Secretary of Defense Gates speaks up at the Senate hearing on the elimination of “Don’t Ask Don’t Tell” in the U.S. Military.
It’s about time that some action gets taken on “Don’t Ask Don’t Tell”. The waste of talent, money and time in discharging over 13,000 gay and lesbian members of the U.S. Military since the policy was instituted has been immense. The support for gays and lesbians openly serving in the military has grown both within the military and in the general public, as more and more Americans become acquainted with openly gay neighbors, children, parents and co-workers in a broad range and walks of life. Meanwhile gays and lesbians are allowed to serve openly in the military forces of Argentina, Austria, Brasil, Canada, France, Germany, Australia, the UK etc. (see Wikipedia for the full list) without any significant implementation or integration problems. In fact, U.S. service men and women, have served with openly gay and lesbian service people during NATO and joint military operations without any adverse impact on unit cohesion.
If you are interested in following this topic more closely please visit the Servicemembers Legal Defense Network, the organization established to help support Gays and Lesbians in the military.
Here’s what Representative Tammy Baldwin, D – 02 had to say about the DADT Senate Armed Services Committee Hearing:
Statement of Congresswoman Tammy Baldwin (D-WI)
Co-Chair of the Congressional LGBT Equality Caucus
On Today’s Senate Armed Services Committee Hearing
On the “Don’t Ask, Don’t Tell” Policy
February 2, 2010“President Obama has done the right thing in calling for an end to the un-American and discriminatory ‘Don’t Ask, Don’t Tell’ policy. I thank Chairman Levin for holding today’s hearing and was pleased to hear Secretary of Defense Gates and the Chairman of the Joint Chiefs of Staff, Admiral Mullen, clearly state their support for ending the policy that prevents gay men and lesbians from serving openly in the military.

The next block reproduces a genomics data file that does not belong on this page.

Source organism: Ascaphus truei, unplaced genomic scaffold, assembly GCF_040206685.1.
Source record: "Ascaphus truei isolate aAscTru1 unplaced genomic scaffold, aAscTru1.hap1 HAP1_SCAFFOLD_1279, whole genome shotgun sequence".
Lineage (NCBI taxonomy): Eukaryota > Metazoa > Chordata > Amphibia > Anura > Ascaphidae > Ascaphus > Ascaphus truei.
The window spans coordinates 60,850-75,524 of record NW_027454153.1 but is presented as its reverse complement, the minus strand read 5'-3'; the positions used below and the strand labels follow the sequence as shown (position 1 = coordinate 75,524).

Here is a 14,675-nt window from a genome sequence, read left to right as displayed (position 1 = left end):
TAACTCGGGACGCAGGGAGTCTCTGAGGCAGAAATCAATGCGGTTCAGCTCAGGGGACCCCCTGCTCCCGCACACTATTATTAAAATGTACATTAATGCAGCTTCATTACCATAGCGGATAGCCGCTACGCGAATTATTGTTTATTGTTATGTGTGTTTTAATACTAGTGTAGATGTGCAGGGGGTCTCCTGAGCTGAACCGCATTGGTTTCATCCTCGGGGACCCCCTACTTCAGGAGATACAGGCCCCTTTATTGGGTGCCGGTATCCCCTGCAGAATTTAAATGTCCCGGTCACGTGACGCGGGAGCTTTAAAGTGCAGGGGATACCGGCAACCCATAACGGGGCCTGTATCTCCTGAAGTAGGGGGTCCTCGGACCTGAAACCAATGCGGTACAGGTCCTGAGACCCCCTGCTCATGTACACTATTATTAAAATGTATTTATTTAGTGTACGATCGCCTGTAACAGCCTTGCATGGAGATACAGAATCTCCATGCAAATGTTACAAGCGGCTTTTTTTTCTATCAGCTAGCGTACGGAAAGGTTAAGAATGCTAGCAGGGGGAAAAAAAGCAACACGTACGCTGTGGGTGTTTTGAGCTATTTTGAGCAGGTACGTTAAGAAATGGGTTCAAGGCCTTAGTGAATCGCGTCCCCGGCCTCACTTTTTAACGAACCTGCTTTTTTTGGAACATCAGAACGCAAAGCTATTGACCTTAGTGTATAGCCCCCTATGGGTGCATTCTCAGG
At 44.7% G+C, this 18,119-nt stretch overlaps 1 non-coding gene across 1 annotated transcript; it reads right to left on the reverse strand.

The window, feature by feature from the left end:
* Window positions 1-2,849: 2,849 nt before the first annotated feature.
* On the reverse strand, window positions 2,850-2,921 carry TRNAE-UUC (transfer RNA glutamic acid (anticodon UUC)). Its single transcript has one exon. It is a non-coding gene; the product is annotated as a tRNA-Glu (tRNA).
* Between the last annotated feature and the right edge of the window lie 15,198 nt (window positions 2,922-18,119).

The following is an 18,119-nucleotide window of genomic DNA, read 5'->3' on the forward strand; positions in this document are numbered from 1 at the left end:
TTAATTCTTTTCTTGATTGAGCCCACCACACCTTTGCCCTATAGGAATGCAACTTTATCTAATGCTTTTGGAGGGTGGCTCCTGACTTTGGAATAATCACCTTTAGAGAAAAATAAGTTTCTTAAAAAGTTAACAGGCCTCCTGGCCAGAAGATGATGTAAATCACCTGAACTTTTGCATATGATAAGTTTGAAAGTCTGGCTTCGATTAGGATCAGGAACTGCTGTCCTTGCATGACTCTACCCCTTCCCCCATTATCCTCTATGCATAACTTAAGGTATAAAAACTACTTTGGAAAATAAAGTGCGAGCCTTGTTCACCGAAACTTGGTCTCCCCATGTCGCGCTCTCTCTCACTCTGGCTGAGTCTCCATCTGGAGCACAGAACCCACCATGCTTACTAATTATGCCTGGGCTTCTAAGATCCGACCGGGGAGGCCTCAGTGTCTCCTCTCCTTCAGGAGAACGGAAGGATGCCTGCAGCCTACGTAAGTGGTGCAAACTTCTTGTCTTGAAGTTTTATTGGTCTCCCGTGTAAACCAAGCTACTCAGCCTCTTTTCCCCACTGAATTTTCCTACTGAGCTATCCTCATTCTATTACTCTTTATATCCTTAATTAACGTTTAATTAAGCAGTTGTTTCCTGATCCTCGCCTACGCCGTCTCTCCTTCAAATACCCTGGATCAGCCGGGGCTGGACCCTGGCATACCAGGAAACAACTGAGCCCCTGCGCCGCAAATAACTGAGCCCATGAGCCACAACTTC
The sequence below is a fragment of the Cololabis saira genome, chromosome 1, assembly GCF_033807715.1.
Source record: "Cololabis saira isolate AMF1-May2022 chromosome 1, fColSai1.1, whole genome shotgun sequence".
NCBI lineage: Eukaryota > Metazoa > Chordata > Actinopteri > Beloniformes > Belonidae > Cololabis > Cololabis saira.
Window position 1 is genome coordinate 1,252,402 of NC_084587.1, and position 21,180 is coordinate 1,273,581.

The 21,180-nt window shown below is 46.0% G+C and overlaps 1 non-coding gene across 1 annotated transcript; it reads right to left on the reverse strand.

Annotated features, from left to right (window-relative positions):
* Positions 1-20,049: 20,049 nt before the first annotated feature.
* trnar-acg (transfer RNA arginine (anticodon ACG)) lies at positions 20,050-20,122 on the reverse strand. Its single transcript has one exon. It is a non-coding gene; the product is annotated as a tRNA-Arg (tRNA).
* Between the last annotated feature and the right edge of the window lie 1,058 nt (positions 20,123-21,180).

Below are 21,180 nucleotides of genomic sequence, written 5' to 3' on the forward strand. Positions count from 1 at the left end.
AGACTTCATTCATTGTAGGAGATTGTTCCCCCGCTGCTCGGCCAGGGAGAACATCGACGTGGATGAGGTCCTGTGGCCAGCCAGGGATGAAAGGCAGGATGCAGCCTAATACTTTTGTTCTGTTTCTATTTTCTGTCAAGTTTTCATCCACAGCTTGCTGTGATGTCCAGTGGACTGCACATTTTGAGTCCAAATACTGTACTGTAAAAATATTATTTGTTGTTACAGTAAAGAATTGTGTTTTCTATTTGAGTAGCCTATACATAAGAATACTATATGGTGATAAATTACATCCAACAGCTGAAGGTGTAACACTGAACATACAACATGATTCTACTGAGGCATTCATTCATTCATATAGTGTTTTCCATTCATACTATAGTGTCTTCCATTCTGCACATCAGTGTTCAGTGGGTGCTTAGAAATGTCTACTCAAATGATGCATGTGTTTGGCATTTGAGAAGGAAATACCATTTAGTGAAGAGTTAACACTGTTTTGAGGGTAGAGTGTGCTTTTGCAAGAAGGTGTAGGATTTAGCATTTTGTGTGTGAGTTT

Since 1997, our armed forces have forced out nearly 11,000 dedicated, skilled, patriotic service members solely on the basis of their sexual orientation. At a time when we need them most, we have lost trained Arabic linguists and other specialists, putting all of our troops and our national security at greater risk. It is high time the U.S. catch up with many of our allies, including some fighting with us in Afghanistan, by ending ‘Don’t Ask, Don’t Tell.’ These allies have welcomed openly gay and lesbian service members into their ranks with no loss of morale, unit cohesion, or other adverse effect. Certainly we can do the same.
I hope today’s hearing marks the first step toward expeditiously ending the ‘Don’t Ask, Don’t Tell’ policy. I look forward to the results of the Department of Defense (DOD) 45-day review of policy to assess what can be done immediately. However, I believe an implementation study can occur in a much shorter time frame than the eleven months that is currently being proposed.
Secretary Gates testified, ‘We can only take this process so far, as the ultimate decision rests with you, the Congress.’ Secretary Gates is correct and I will continue my strong efforts to pass the Military Readiness Enhancement Act (H.R. 1283) to eliminate discrimination on the basis of sexual orientation in our military.
It’s time for Congress to act. Every day this policy remains in place, it does further damage to individuals, to our armed forces, and to our national security.”
And in another example of bigotry and lack of integrity, Family Research Council Senior Fellow for Policy Peter Sprigg calls for criminal sanctions against homosexual behavior, not only in the military but in all walks of life.